No!” I’d insisted.

And then? Looking at Nettie, I suddenly remembered. Only the day before, we’d had brand new indoor/outdoor carpeting installed on the screened in porch.

The “new carpet smell” from that carpet was so strong that I remember thinking for a microsecond, “Wow, this is a mighty powerful new carpet smell coming off of something in a room surrounded on three sides by screens!” But I didn’t gave that passing observation so much as a second thought. I was busy. And hey, everyone knows “new carpet smell” is normal. It certainly didn’t occur to me that there might be a problem letting Nettie hang out there for nearly 24 hours sleeping on it, her nose half an inch away from it.

Well, I got new carpeting installed on our porch yesterday . . . and the off-gases seemed mighty strong.”

As soon as I said it out loud? I wanted to kick myself.

Nettie’s breathing relaxed. Her heartbeat returned to normal. And we asked the vet, “Do we HAVE to take her to a hospital now if we don’t euthanize her? Couldn’t we just take her home?

The vet said that seeing her now, she had no objections to us taking her home. We’d put her on a short course of steroids to make sure the inflammation triggered by the attack was calmed down, and then see if we needed to continue with those. If she went back into crisis, I knew I had the option of rushing her off again.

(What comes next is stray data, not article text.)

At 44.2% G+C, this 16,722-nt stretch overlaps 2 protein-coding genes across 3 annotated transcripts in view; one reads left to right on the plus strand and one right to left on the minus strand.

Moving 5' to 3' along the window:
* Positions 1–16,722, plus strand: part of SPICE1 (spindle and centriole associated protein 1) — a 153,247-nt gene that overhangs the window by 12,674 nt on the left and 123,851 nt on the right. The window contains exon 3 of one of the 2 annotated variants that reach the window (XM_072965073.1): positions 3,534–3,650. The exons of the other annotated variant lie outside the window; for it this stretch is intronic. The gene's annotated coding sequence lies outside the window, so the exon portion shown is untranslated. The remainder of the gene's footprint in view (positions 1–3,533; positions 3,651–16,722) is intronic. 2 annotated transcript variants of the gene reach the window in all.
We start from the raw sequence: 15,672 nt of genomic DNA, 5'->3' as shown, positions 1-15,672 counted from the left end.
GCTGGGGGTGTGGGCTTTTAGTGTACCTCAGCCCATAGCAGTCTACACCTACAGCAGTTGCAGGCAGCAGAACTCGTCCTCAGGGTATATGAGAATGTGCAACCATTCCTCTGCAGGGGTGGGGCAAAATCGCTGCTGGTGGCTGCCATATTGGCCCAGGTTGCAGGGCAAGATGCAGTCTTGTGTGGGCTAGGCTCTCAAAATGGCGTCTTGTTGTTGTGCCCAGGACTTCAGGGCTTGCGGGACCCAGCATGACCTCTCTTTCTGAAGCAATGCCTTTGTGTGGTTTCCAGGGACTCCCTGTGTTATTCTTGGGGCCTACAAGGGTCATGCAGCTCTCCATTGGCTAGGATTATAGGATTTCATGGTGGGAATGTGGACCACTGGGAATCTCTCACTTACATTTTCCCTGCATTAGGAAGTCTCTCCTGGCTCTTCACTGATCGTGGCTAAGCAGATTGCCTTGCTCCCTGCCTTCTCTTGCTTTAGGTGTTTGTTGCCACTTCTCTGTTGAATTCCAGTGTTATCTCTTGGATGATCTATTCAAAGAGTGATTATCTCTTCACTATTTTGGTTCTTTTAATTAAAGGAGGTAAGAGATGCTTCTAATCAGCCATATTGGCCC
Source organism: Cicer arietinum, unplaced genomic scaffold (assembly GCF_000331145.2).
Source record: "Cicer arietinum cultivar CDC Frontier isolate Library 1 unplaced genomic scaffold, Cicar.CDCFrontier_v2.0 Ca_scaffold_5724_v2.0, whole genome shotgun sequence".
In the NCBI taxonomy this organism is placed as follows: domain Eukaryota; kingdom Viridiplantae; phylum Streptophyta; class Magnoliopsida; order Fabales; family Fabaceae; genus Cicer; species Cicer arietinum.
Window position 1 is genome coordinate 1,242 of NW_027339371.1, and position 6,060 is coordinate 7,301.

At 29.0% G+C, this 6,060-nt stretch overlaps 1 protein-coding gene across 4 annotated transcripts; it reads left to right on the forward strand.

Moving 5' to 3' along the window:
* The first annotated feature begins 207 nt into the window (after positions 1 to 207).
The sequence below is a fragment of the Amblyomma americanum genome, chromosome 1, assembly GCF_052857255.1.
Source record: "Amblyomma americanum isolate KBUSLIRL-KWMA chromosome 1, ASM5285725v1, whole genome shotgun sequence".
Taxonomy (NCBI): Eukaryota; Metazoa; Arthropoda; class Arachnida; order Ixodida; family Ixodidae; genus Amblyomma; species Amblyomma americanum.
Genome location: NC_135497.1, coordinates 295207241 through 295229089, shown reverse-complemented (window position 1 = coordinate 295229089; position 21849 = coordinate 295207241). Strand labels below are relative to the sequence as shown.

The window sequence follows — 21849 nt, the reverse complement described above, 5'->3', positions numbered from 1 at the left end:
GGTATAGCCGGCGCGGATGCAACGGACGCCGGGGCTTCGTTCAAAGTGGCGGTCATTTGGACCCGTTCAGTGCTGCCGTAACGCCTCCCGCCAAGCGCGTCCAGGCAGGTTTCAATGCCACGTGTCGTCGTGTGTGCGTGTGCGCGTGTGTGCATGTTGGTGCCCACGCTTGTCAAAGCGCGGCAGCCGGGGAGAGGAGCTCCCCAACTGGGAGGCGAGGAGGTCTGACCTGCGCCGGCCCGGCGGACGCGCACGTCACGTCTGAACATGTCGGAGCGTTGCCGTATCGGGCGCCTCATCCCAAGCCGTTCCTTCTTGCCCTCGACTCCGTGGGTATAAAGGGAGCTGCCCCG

While it’s impossible to know with certainty, it would seem that Nettie had an acute, horrible reaction to the new carpet.

So? We brought her home. She ate dinner. She’s on corticosteroid therapy for the moment. But our girl is home.

In the meantime, I did a little digging. And here’s what I learned: new carpeting is full of volatile compounds. The fibers are laced with all manner of chemicals that ‘off-gas’ when the carpet is first unrolled and installed: benzene, flame retardants, and pesticides, just for starters. One of the most potent sources of ‘indoor air pollution syndrome’ is carpeting. The smaller the person/being, the more concentrated the chemical overload in their bodies – and among the top ensuing effects? Asthma. The closer to the carpet the nose is, the higher the concentration in the body of off-gas chemicals.

And I was letting her lay on that for a whole day.

One source I found online cited a claim that said that if you put a small bird in a room that’s just had brand new carpeting installed, the bird is dead in 24-48 hours.

There are steps you can take to mitigate the problem, I learned: expose the carpet to fresh, moving, air for at least 72 hours before spending any time in proximity to the new carpet; apply something called a “toxin sealant” made for carpets (the most promising one one I’ve found so far is called “Safe Choice“) which you use in a two step process. Step one is a nontoxic carpet cleaner. Then that’s followed up with a nontoxic sealant that seals off the toxins and prevents further ‘out-gas’ of the volatile compounds. I’m waiting for my order to arrive and will apply it as soon as it comes.

In the meantime, Nettie – who I’m delighted and relieved report is doing very well – currently gets no access to the porch.